Deleting Windows registry entries


R

riverdogs05

In Windows registry under HKLM\system\cset001\enum\root\
cannot delete any of the Legacy entries - get error message Cannot delete
xxxxxxx (white X enclosed in a red globe).
First what are the Legacy entries ?
Second why can't entries be deleted even if they bad stuff ?
 
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W

Wesley Vogel

If you do not know what they are why are you trying to delete them?

Almost everything in
HKEY_LOCAL_MACHINE\SYSTEM\ControlSet001\Enum\Root
is a LEGACY_something.

--
Hope this helps. Let us know.

Wes
MS-MVP Windows Shell/User

In
 
R

riverdogs05

Oh I know what they are and/or represent-that's why I want to get rid of
them-some represent 'baddies'.

For a SUPPOSED MS-MVP, your response is totally uninformative and
essentially almost worthless.
And I probably have been working with computers much longer than you-over 35
yrs and you cannot even answer some simple questions.
 
S

Stan Brown

For a SUPPOSED MS-MVP, your response is totally uninformative and
essentially almost worthless.
Then I think you should get a refund of every cent you paid for the
assistance.
 
W

Wesley Vogel

Then you do not need my help, do you?

ControlSet001 is probably the last control set you booted with and the
LEGACY_ entries are related to services, non plug and play drivers. For
example, LEGACY_AFD is AFD Networking Support Environment. LEGACY_AVG7CORE
is Avg7Core for AVG Antivirus. LEGACY_BEEP is Beep. LEGACY_NETBIOS is the
NetBIOS Interface.

You can see these in the Device Manager.
Device Manager | View | Show Hidden Devices |
Expand Non-Plug and Play Drivers |
* LEGACY_AFD is listed as AFD Networking Support Environment, AFD.sys.
* LEGACY_BEEP is listed as Beep, Beep.sys.
* LEGACY_AVG7CORE is listed as AVG7 kernel, Avg7Core.sys.
* LEGACY_NETBIOS is listed as NetBios over Tcpip, NetBT.sys.

..sys files are drivers, whether for hardware or software devices. Almost
any AV software will be listed in Device Manger, firewall software also.
vsdatant.sys for the TrueVector Internet Monitor service (ZoneAlarm),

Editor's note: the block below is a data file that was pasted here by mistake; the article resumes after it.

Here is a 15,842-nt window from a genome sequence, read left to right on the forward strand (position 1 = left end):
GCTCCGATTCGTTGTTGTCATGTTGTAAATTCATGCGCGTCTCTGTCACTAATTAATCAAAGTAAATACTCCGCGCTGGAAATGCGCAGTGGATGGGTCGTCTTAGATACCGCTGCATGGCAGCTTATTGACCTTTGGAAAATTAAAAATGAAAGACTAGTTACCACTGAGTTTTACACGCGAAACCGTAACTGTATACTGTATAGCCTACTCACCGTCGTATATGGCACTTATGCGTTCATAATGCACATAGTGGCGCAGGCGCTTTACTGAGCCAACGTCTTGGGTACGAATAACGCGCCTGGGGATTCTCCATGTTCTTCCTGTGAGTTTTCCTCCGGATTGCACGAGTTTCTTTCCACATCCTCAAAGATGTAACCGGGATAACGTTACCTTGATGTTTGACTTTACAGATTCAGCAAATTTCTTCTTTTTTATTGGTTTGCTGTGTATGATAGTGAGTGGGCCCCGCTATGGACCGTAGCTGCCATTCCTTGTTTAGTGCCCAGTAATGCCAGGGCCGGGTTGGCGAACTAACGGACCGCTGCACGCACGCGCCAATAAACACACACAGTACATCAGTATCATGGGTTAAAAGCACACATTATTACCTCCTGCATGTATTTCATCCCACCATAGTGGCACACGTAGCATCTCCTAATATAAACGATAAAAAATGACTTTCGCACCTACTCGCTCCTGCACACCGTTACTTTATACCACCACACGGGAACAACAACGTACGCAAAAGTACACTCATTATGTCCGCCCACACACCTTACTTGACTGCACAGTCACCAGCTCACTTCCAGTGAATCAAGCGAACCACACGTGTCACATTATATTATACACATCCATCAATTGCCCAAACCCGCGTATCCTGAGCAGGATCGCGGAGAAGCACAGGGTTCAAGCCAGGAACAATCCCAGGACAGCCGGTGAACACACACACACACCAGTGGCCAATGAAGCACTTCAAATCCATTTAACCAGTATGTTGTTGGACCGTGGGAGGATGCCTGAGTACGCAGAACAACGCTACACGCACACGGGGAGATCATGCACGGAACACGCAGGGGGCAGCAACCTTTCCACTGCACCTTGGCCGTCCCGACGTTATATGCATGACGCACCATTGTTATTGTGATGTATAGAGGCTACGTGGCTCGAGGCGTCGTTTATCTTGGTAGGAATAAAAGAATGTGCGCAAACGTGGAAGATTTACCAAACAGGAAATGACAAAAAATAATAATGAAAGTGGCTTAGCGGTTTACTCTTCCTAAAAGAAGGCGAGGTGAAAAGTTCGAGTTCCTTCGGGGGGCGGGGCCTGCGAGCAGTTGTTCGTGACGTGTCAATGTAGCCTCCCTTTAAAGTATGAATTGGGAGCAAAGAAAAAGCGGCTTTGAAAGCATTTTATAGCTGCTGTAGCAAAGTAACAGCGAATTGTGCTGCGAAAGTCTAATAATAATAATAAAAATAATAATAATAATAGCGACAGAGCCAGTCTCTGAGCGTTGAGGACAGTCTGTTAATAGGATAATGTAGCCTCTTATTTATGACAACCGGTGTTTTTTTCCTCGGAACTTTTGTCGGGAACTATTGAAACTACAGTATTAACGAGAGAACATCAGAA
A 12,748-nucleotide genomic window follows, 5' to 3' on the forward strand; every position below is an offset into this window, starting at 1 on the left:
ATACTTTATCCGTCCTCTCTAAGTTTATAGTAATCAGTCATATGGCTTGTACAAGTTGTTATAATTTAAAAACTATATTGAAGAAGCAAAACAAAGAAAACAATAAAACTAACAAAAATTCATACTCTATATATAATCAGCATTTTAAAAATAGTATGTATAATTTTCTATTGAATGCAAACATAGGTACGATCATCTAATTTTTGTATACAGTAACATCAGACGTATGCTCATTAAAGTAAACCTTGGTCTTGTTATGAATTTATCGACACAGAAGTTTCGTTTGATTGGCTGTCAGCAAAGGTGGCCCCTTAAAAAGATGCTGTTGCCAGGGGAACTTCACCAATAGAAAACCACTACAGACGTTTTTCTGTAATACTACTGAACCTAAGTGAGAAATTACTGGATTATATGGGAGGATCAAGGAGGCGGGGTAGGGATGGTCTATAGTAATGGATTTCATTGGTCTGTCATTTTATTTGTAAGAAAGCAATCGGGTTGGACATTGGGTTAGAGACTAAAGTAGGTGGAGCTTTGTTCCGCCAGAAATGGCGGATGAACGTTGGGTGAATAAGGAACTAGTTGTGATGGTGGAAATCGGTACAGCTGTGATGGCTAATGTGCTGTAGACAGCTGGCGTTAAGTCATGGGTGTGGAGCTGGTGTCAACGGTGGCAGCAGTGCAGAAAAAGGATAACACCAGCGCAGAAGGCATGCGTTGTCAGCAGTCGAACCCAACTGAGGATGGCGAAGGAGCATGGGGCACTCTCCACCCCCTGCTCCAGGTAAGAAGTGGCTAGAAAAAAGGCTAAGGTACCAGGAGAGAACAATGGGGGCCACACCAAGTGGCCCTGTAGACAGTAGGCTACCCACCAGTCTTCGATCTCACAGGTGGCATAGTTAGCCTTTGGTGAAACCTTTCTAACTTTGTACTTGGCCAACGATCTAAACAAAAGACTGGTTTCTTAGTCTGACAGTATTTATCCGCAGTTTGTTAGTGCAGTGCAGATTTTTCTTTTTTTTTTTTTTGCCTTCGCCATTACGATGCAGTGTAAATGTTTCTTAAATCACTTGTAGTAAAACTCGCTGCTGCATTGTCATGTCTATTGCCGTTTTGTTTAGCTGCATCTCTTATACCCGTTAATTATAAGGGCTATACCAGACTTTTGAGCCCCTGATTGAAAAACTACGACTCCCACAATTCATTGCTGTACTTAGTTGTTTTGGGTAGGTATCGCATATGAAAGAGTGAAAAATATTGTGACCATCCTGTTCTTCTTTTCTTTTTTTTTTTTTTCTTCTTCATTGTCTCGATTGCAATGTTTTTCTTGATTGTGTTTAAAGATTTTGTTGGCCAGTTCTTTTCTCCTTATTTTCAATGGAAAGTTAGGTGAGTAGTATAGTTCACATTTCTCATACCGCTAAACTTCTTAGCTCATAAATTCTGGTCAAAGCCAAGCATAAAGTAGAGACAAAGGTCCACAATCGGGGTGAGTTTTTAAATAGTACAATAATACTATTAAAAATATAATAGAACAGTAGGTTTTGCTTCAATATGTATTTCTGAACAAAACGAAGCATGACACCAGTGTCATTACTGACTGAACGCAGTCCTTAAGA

LEGACY_VSDATANT.

Keep reading for why you cannot delete things. You may need to use the
Device Manager to get rid of baddies.

[[Enum
HKLM\SYSTEM\CurrentControlSet

Description
The Enum subkey contains a database representing all devices installed on
the computer and recognized by the system. The database in Enum stores
configuration data for hardware devices independent of the drivers they use.
This subkey is critical to the configuration of Plug and Play devices in
Windows 2000.

Change method
To change device settings, use Device Manager.

Note
Users, including administrators, cannot view or change the contents of the
Enum subkey. These restrictions protect the integrity of the operating
system and the devices on the computer.

Tip
To display hidden devices, non–Plug and Play devices, and devices not
attached to the computer (commonly known as "ghosted" or "phantom" devices),
type set DEVMGR_SHOW_NONPRESENT_DEVICES=1 at the command line. Then, use
Device Manager to remove or reconfigure these devices. Do not edit the
registry. For more information, see Viewing Hidden Devices in the Windows
2000 Professional Resource Kit.

Caution
Do not attempt to change the permissions on the Enum subkey. If you do, you
might damage the sequence of inherited permissions in the registry. If you
change the content of the Enum subkey, you can damage the Plug and Play
functions of Windows 2000 and prevent devices from operating. If you must
gain access to the Enum subkey, contact Microsoft Product Support
Services.]]
from...
Enum
http://www.microsoft.com/resources/documentation/Windows/2000/server/reskit/en-us/regentry/30004.asp?frame=true

[[A control set contains system configuration information such as device
drivers and services. You may notice several instances of control sets when
viewing the Registry. Some are duplicates or mirror images of others and
some are unique. This article describes how to find control sets, which ones
are important, and why.

Control sets are stored in the HKEY_LOCAL_MACHINE subtree, under the SYSTEM
key. There may be several control sets depending on how often you change
system settings or have problems with the settings you choose.

\ControlSet001
\ControlSet002
\CurrentControlSet

ControlSet001 may be the last control set you booted with, while
ControlSet002 could be what is known as the last known good control set, or